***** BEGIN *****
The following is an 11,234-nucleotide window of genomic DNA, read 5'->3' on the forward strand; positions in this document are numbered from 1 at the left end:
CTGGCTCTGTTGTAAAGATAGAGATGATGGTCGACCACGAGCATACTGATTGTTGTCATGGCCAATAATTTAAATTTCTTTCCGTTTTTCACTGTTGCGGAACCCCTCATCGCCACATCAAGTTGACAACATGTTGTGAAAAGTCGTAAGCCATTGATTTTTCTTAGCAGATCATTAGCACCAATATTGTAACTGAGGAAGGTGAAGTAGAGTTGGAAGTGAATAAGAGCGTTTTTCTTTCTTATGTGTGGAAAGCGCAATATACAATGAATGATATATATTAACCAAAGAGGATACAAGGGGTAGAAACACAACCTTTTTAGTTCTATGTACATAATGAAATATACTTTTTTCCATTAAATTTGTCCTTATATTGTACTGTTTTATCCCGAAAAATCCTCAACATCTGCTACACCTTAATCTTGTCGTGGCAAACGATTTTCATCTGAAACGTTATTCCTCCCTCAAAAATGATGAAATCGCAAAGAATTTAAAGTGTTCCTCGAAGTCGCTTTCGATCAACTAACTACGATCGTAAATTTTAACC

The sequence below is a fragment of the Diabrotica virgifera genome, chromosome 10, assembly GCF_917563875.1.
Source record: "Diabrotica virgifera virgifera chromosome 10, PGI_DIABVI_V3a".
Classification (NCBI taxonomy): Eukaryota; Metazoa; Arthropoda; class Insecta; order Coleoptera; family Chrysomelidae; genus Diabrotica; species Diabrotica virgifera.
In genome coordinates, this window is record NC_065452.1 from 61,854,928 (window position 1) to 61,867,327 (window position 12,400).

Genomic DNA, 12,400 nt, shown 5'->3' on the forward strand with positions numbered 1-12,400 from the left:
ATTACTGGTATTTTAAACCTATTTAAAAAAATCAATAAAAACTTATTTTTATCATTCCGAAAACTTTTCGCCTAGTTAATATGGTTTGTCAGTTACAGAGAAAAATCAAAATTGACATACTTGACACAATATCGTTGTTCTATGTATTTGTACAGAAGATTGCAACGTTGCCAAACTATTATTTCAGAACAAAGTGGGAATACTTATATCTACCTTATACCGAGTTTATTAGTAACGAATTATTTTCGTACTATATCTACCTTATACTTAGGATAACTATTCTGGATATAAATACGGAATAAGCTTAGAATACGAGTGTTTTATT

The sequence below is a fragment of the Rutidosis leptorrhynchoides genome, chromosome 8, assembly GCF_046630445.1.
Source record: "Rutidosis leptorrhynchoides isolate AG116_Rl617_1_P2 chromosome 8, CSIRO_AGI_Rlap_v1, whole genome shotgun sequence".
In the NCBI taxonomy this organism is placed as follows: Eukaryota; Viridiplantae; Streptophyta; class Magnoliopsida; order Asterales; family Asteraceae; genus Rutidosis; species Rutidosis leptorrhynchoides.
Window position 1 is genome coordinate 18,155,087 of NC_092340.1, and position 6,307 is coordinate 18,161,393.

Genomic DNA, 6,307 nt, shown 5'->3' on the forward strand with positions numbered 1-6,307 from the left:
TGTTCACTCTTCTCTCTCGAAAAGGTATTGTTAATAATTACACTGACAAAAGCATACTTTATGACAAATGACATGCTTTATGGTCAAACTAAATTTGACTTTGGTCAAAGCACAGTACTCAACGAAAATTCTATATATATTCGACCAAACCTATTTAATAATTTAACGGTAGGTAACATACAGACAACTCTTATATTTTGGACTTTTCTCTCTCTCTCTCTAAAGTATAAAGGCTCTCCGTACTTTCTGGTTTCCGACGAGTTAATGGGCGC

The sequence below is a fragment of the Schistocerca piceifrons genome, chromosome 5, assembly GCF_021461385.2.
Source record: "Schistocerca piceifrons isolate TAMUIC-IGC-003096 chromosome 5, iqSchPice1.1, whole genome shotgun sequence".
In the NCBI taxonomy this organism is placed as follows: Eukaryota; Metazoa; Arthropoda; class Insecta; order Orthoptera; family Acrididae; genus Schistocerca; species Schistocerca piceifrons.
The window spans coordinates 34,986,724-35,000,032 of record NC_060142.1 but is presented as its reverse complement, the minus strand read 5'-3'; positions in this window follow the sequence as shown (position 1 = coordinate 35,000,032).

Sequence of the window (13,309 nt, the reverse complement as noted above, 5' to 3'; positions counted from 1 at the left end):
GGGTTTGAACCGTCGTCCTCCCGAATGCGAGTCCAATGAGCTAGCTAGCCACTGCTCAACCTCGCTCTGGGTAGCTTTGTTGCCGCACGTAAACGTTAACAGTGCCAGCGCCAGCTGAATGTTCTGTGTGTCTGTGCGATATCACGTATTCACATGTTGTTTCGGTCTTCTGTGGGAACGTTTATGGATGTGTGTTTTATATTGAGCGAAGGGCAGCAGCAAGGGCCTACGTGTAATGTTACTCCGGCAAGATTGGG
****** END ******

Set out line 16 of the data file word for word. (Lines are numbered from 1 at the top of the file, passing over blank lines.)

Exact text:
Source record: "Schistocerca piceifrons isolate TAMUIC-IGC-003096 chromosome 5, iqSchPice1.1, whole genome shotgun sequence".